Review by tgoldberg
I think Sonic Advance actually works better as an N-Gage game.
Sonic Advance was one of the GBA's loudest, proudest launch titles back in 2001. It was the first major 2D Sonic release in seven years, as well as the first one to be on a Nintendo platform. It was well received, garnering both good critic scores and high sales. Two years later it was released on the N-Gage, also as a launch game. This time, it was not nearly so successful. Critics criticized its matted widescreen display, framerate issues, and the fact that they had to play it on a screen smaller than a Walmart price tag. Gamers were indifferent, mainly because Sega had chosen to re-release an old game rather than create a new one.
If you ask me, though, SonicN is a great game. I don't care if the screen is small, since I always hold my handhelds very close to my face, and the framerate and aspect ratio don't really bother me either. In fact, and this is just speaking as a QD owner, I think the screen presents an advantage. The only GBA that can display an image this bright and sharp is the elusive SP-101. Plus, the clicky buttons and excellent d-pad make control a little smoother.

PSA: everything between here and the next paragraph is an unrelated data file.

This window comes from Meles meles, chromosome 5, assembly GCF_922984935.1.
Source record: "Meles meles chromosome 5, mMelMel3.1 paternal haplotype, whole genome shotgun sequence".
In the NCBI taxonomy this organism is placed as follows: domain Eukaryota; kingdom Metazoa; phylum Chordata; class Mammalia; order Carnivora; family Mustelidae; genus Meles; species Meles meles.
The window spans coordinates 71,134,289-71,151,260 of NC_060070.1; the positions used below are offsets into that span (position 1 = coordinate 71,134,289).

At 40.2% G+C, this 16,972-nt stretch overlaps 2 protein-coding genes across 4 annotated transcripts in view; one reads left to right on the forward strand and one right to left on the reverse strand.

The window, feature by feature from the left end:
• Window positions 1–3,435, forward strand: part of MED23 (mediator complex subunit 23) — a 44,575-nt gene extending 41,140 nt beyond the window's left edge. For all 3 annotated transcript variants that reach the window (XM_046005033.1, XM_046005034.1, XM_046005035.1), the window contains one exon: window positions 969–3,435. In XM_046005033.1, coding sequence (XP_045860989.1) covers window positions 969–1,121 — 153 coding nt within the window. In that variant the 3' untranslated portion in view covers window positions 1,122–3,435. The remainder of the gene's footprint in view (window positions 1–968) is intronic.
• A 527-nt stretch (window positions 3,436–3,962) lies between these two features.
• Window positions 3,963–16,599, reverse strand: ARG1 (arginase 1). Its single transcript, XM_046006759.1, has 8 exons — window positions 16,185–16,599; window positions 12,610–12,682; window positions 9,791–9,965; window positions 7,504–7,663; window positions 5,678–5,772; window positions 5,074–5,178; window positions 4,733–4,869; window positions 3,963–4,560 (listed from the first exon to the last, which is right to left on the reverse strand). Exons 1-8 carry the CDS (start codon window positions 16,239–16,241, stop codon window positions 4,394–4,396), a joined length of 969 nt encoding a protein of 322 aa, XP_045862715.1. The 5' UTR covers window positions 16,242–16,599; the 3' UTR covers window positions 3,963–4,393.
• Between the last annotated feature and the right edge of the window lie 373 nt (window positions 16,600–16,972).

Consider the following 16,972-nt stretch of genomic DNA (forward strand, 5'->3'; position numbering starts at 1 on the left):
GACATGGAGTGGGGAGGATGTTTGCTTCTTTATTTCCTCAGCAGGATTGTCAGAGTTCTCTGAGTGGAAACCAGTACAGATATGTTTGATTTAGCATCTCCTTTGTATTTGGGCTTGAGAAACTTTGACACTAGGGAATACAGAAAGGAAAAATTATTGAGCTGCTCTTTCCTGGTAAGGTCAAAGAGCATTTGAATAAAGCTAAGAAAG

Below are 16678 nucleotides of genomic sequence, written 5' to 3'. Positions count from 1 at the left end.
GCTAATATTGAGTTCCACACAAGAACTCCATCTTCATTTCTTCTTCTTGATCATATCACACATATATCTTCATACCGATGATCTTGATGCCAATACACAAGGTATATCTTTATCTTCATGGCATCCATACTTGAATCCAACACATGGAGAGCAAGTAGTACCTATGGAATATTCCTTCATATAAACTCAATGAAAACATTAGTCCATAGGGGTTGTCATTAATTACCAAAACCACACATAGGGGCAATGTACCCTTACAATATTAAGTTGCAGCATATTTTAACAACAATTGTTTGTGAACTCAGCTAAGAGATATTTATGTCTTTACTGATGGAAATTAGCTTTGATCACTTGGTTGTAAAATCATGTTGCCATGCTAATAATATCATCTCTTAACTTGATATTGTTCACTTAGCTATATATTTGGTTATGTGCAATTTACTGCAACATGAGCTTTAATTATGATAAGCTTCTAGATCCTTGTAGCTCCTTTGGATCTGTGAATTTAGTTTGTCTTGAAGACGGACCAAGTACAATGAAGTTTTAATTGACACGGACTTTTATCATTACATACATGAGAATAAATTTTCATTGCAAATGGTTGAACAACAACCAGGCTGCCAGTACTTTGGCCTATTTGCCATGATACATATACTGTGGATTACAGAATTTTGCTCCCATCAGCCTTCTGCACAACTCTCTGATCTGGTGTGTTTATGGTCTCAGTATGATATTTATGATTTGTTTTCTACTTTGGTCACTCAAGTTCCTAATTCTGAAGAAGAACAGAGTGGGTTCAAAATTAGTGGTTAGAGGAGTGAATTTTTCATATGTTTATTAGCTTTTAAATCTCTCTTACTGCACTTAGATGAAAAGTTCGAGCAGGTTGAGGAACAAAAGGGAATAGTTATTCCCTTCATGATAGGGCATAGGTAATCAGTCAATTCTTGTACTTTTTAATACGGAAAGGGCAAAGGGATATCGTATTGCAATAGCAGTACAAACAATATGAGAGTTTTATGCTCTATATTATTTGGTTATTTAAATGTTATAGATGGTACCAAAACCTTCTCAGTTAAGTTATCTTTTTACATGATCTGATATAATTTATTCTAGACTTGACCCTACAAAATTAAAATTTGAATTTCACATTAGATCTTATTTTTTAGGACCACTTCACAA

If you want to know about the actual game, it's a lot like any other 2D Sonic game. You run through each stage, collecting rings, shredding robots, and trying to get the chaos emeralds while you're at it. You can play as either Sonic, Tails, Knuckles, or Amy, each with their own advantages. Sonic can do some aerobic moves, Tails can fly, Knuckles can punch, glide, and climb, and Amy can use her hammer to do almost anything. The only notable difference between this and previous games is the way you get emeralds. Rather than collecting 50 rings at some point or jumping into secret rings scattered throughout the stage, you must find a single red spring hidden in each zone. Collect all six emeralds, and you can play the final zone and see the true ending.
Basically, it's the exact same game as the GBA version. The only difference here is that it actually seems to work better as a cell phone game. Like Pac-Man, I would rather be able to jump in and out of it instantly than have to go through a process to play it. All these things I've mentioned are why I've actually given this a higher score than the GBA version. If you are tasteful enough to own an N-Gage, SonicN is definitely worth picking up, especially considering its low price point.
Product Release: SonicN (US, 10/06/03)
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